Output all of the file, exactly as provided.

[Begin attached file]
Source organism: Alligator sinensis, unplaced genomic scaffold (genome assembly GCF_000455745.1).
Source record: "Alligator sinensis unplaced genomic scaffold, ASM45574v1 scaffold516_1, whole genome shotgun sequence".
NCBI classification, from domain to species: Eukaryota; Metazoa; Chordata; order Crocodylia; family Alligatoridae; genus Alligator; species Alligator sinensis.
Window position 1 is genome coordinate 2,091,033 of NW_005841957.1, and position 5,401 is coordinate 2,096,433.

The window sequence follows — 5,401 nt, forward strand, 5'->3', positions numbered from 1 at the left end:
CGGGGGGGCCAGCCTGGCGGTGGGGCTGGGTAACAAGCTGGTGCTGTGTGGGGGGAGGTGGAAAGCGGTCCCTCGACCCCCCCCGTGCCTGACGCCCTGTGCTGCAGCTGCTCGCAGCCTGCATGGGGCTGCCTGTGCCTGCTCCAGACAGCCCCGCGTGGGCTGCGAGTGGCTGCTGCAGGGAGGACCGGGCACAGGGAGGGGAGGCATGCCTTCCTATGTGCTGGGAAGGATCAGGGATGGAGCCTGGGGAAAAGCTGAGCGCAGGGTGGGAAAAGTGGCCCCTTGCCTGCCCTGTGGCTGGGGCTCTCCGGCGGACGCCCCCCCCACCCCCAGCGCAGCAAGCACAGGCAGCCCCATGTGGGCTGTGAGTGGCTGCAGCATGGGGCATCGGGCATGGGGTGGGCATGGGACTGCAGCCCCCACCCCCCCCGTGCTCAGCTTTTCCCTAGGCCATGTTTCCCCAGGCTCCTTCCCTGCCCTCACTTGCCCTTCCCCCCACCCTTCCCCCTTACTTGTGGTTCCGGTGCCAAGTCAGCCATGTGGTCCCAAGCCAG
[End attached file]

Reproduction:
Source organism: Alligator sinensis, unplaced genomic scaffold (genome assembly GCF_000455745.1).
Source record: "Alligator sinensis unplaced genomic scaffold, ASM45574v1 scaffold516_1, whole genome shotgun sequence".
NCBI classification, from domain to species: Eukaryota; Metazoa; Chordata; order Crocodylia; family Alligatoridae; genus Alligator; species Alligator sinensis.
Window position 1 is genome coordinate 2,091,033 of NW_005841957.1, and position 5,401 is coordinate 2,096,433.

The window sequence follows — 5,401 nt, forward strand, 5'->3', positions numbered from 1 at the left end:
CGGGGGGGCCAGCCTGGCGGTGGGGCTGGGTAACAAGCTGGTGCTGTGTGGGGGGAGGTGGAAAGCGGTCCCTCGACCCCCCCCGTGCCTGACGCCCTGTGCTGCAGCTGCTCGCAGCCTGCATGGGGCTGCCTGTGCCTGCTCCAGACAGCCCCGCGTGGGCTGCGAGTGGCTGCTGCAGGGAGGACCGGGCACAGGGAGGGGAGGCATGCCTTCCTATGTGCTGGGAAGGATCAGGGATGGAGCCTGGGGAAAAGCTGAGCGCAGGGTGGGAAAAGTGGCCCCTTGCCTGCCCTGTGGCTGGGGCTCTCCGGCGGACGCCCCCCCCACCCCCAGCGCAGCAAGCACAGGCAGCCCCATGTGGGCTGTGAGTGGCTGCAGCATGGGGCATCGGGCATGGGGTGGGCATGGGACTGCAGCCCCCACCCCCCCCGTGCTCAGCTTTTCCCTAGGCCATGTTTCCCCAGGCTCCTTCCCTGCCCTCACTTGCCCTTCCCCCCACCCTTCCCCCTTACTTGTGGTTCCGGTGCCAAGTCAGCCATGTGGTCCCAAGCCAG